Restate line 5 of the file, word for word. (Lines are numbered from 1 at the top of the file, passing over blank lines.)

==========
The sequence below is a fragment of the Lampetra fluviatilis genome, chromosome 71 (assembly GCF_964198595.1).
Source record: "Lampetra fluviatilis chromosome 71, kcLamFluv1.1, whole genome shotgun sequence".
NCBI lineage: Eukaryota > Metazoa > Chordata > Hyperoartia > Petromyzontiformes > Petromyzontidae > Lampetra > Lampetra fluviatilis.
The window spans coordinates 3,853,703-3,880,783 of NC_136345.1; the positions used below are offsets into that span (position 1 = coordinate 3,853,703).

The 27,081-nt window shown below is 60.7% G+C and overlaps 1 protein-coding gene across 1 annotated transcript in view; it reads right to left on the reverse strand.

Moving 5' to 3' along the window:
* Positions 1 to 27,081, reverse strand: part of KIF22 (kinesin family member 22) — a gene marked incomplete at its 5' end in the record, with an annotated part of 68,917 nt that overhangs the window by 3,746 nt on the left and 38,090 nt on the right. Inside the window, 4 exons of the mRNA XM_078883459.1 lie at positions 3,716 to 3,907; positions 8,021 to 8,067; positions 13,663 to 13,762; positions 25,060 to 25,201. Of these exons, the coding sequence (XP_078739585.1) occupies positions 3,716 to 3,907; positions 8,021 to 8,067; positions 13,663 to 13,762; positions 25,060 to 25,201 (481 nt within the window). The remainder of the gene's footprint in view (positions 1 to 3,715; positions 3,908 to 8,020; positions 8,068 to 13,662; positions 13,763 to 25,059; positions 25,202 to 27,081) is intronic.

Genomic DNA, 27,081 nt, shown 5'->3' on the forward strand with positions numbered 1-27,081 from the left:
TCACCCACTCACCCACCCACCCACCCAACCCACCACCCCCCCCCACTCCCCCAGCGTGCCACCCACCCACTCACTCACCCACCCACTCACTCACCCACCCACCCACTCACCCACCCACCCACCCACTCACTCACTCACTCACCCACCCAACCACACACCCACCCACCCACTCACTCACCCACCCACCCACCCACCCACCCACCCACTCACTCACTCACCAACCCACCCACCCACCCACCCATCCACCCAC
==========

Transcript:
The 27,081-nt window shown below is 60.7% G+C and overlaps 1 protein-coding gene across 1 annotated transcript in view; it reads right to left on the reverse strand.